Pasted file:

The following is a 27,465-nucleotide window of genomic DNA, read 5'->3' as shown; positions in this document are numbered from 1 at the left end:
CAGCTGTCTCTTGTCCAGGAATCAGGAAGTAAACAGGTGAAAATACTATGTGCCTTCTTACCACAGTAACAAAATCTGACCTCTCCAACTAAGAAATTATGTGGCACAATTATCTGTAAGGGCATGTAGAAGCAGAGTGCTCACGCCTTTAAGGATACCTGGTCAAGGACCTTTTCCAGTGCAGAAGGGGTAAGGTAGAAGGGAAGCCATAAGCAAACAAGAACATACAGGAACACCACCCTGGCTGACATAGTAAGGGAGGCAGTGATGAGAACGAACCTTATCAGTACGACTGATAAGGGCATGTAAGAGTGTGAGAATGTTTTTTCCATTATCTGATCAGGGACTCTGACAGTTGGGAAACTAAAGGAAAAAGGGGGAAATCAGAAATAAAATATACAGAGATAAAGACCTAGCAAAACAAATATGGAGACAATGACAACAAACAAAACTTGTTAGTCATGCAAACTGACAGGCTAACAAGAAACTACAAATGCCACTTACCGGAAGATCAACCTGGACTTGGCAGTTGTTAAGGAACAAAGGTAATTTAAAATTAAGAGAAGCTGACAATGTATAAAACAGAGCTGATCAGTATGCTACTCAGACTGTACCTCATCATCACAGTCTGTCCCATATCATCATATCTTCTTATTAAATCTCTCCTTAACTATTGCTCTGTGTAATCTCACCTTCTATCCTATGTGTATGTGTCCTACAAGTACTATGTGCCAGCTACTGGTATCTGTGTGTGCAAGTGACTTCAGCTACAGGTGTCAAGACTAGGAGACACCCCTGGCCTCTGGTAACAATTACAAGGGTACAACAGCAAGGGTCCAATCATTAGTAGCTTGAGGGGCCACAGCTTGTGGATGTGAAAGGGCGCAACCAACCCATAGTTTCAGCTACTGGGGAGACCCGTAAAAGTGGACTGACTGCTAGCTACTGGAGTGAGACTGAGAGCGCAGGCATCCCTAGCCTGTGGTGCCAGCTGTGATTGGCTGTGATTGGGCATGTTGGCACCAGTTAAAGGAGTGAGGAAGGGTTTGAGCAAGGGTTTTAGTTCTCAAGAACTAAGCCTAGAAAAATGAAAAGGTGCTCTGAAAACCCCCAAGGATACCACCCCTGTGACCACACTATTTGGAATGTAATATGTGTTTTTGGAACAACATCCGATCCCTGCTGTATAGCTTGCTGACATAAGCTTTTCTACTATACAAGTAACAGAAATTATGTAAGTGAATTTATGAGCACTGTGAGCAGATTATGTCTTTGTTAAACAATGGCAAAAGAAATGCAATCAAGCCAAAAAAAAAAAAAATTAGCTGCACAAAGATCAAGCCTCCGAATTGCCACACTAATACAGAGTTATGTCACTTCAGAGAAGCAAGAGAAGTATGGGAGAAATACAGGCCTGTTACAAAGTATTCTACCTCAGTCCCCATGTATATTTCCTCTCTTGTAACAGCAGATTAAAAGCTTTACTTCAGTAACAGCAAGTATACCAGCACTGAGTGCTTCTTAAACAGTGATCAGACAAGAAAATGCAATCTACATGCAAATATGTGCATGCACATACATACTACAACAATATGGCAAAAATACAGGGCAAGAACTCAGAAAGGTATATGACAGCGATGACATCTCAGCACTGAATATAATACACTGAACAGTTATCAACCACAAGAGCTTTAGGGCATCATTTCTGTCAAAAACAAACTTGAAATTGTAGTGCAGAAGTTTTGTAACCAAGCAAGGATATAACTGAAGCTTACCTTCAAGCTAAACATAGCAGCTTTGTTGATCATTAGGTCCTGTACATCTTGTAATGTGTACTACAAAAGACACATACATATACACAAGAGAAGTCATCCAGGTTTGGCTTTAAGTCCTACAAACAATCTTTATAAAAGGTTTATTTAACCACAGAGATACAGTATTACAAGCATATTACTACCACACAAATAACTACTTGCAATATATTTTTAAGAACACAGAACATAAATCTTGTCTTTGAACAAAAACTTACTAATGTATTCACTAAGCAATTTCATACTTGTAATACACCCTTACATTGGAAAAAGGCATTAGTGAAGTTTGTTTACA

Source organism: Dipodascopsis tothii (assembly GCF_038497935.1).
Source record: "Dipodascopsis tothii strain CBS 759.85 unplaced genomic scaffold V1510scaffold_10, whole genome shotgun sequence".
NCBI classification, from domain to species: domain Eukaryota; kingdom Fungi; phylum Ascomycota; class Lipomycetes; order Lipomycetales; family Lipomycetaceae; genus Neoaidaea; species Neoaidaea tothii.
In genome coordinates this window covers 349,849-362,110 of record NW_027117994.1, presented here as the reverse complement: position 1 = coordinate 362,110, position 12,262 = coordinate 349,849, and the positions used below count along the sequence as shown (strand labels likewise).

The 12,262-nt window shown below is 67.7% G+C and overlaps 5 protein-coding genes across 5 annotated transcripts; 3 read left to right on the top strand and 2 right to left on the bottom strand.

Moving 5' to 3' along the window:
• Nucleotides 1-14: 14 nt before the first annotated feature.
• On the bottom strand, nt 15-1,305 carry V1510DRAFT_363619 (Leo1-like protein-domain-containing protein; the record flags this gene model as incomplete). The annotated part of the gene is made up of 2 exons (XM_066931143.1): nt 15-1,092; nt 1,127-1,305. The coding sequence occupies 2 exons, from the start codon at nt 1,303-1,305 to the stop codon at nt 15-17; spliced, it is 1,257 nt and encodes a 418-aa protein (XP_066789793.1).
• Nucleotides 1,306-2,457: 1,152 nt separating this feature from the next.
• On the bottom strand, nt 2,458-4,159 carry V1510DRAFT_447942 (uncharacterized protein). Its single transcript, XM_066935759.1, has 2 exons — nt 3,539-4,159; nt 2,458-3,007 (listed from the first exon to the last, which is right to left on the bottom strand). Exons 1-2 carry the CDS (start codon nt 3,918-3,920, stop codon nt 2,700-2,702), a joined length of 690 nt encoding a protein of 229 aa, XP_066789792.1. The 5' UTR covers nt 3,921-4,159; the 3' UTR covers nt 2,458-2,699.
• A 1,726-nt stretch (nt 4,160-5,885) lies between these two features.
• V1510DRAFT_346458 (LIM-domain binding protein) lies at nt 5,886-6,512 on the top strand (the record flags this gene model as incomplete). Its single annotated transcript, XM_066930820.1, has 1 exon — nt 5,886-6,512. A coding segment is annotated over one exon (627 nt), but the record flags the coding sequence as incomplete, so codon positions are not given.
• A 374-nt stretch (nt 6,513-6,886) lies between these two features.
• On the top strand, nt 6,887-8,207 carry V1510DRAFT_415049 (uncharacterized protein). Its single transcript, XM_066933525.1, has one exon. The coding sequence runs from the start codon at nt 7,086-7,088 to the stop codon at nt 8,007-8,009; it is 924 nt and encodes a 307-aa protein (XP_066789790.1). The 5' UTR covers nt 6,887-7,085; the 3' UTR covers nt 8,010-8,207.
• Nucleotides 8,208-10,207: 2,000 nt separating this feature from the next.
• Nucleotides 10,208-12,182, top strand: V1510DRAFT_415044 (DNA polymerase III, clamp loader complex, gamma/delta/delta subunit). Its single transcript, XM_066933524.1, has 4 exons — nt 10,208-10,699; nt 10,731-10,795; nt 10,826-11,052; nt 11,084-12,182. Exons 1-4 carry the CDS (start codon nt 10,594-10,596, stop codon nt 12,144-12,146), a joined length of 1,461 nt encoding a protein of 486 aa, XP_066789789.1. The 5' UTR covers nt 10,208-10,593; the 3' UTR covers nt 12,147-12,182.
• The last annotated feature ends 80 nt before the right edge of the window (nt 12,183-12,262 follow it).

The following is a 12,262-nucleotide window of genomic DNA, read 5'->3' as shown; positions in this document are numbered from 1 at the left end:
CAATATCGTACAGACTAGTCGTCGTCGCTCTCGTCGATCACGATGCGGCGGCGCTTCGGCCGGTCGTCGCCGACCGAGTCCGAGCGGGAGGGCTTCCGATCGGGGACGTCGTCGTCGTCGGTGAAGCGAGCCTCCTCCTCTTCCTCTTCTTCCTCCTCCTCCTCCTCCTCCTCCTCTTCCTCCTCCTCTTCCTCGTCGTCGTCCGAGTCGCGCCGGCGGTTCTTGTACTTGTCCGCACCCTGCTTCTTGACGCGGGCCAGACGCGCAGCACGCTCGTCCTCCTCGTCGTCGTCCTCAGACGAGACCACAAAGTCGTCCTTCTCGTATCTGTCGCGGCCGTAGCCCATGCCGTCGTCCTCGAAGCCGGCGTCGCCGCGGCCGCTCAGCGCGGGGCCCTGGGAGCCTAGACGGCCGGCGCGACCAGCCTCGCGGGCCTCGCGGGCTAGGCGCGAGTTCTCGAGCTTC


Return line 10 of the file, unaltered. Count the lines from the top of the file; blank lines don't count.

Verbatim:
• On the bottom strand, nt 15-1,305 carry V1510DRAFT_363619 (Leo1-like protein-domain-containing protein; the record flags this gene model as incomplete). The annotated part of the gene is made up of 2 exons (XM_066931143.1): nt 15-1,092; nt 1,127-1,305. The coding sequence occupies 2 exons, from the start codon at nt 1,303-1,305 to the stop codon at nt 15-17; spliced, it is 1,257 nt and encodes a 418-aa protein (XP_066789793.1).